Using the Internet to Plan for Terrorist Attack

Using the Internet to Plan for Terrorist Attack

David Romyn (Griffith University, Australia) and Mark Kebbell (Griffith University, Australia)
Copyright: © 2016 |Pages: 15
DOI: 10.4018/978-1-5225-0156-5.ch005
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Abstract

In this chapter, we discuss how terrorists can use the Internet as a source of information to plan for terrorist attacks. Online anonymity services such as virtual private network (VPN) are discussed, along with advantages and disadvantages of using these services. We also discuss online bomb-making instructions and highlight ways in which these can be used to the advantage of law enforcement. Finally, the use of the Internet as a reconnaissance tool for target selection is discussed, with descriptions of current and past research in this field to identify key information that is available to terrorists, and how this information can be manipulated to reduce the likelihood or severity of a terrorist attack.
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Tracing Terrorist Activity Online

While some authors (e.g., Conway, 2006; Keene, 2011; Thomas, 2003) discuss ways in which the Internet can facilitate aspects of planning and conducting a terrorist attack, other authors (e.g., Benson, 2014; Kenney, 2010; Torres-Soriano, 2012) argue that the Internet poses a risk to terrorists that use it, and a method by which law enforcement can identify and track terrorists. Both of these conclusions are partly correct.

Benson (2014) notes that while the Internet can give the perception of anonymity to those who use it, it is still possible for law enforcement to trace where information has come from and where it has gone. While this is true of the ability to monitor and trace general Internet traffic, this assertion may not be true in all cases if someone takes steps to remain anonymous online and hide their identity. An investigation of the use of online anonymity practices amongst those involved with online piracy, found a portion (17.8%) of those involved with the practice, used services such a VPN to hide their identity online (Larsson, Svensson, de Kaminski, Rönkkö, & Olsson, 2012). Antoniades, Markatos, and Dovrolis (2010) note that there are over 100,000 Internet users who are using TOR on a daily basis to hide their identity. Those involved with terrorism, who are also motivated to hide their identity online, could use these same methods to make tracking them more difficult.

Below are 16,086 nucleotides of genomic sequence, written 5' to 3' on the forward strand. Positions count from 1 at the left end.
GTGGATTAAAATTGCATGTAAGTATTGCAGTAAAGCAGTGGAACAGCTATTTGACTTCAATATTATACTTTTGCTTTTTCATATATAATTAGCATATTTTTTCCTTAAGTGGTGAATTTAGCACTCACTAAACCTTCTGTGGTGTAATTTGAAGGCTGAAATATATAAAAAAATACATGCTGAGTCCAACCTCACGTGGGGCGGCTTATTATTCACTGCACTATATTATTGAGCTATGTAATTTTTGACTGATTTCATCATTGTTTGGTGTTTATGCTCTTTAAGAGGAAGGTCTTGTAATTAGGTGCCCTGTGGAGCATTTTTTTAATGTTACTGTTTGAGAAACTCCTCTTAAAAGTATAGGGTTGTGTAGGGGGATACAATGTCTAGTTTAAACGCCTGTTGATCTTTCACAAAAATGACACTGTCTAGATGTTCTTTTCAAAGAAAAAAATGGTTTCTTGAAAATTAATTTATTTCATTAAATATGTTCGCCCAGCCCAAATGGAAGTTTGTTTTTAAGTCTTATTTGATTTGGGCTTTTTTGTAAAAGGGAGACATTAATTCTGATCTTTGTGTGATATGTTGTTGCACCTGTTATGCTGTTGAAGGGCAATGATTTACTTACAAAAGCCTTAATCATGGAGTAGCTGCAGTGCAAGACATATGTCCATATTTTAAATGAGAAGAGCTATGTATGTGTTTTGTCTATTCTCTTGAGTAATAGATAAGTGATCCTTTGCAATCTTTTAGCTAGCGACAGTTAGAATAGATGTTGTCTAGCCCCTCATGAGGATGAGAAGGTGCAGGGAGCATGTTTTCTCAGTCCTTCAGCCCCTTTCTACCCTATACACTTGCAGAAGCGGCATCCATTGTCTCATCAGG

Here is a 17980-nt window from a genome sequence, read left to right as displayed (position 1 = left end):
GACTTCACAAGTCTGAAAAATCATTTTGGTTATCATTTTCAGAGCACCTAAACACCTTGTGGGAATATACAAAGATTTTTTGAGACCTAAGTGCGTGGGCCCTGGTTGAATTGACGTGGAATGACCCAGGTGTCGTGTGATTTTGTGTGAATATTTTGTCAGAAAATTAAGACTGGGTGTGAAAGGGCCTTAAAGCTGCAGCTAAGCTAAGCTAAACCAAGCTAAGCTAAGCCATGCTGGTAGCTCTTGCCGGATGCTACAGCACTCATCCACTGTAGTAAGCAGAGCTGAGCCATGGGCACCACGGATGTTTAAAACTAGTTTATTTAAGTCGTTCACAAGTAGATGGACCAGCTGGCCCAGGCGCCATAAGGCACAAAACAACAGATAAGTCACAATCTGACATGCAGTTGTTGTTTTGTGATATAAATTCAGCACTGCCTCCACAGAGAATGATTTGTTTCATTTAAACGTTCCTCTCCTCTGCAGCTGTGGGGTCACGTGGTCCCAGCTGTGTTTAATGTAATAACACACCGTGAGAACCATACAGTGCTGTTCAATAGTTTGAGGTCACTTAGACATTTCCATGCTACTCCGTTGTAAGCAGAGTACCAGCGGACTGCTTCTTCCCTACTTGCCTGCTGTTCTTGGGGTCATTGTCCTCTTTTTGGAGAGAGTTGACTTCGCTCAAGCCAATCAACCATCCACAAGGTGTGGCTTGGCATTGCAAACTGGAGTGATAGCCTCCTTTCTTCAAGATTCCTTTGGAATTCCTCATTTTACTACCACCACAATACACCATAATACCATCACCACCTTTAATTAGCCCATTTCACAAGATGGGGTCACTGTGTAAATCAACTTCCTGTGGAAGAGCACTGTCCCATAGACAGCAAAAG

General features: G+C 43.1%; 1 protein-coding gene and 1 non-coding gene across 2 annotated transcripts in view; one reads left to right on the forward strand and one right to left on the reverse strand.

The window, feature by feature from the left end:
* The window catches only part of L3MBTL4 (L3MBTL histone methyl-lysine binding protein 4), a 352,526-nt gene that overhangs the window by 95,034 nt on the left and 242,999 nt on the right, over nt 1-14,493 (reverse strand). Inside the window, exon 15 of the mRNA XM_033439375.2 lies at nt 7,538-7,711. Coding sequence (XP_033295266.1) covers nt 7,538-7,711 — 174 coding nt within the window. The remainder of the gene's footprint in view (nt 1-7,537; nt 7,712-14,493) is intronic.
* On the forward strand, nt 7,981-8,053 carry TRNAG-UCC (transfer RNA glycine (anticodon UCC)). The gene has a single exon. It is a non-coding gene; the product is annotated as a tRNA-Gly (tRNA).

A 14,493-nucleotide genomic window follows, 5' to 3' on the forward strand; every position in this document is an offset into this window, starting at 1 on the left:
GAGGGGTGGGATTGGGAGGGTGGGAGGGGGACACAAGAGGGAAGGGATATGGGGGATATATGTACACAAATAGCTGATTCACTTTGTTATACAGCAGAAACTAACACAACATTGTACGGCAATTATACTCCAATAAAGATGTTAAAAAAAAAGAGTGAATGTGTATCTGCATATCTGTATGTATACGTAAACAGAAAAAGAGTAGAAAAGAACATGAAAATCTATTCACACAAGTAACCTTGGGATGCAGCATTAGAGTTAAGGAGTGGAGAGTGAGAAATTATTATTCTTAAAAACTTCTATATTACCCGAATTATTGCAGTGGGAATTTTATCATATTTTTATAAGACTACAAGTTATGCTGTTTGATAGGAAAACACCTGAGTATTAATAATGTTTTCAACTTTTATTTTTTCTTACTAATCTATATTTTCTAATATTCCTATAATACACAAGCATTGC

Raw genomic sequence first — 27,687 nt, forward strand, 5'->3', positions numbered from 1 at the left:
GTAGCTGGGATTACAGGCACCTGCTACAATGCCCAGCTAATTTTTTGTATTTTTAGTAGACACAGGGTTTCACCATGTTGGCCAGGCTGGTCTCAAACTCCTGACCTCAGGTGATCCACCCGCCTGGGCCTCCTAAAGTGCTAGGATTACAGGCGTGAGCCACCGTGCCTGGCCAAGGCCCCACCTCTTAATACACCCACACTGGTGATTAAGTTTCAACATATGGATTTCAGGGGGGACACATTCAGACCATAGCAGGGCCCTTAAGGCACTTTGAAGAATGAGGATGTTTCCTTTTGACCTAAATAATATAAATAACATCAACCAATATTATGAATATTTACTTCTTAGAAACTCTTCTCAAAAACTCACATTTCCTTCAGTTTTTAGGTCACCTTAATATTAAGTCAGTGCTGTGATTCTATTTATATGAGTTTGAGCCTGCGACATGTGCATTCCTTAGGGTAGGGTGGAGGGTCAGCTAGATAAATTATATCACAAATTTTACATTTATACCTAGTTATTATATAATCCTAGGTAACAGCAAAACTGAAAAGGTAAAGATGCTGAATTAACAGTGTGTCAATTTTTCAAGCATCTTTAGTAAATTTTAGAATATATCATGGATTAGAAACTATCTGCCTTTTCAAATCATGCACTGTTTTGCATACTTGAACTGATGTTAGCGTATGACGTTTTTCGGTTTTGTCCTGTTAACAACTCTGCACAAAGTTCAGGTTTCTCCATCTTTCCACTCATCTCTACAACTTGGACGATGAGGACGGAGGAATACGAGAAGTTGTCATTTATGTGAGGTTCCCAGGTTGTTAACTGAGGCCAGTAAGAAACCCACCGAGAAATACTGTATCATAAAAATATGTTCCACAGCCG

The use of a VPN is a reasonably robust method to ensure online anonymity. All traffic sent between a user and a VPN is encrypted, so that the content of this traffic is hidden from the Internet service provider (ISP) or any other agency that may be collecting metadata (Larsson et al., 2012). The use of a VPN also makes it difficult to identify which individuals have accessed particular information online, as the identifying information will be referred to the VPN itself, rather than the person who was using that VPN. It has also been found that as the efforts of authorities to track particular individuals increase, so does the use of VPN to hide people’s identity.

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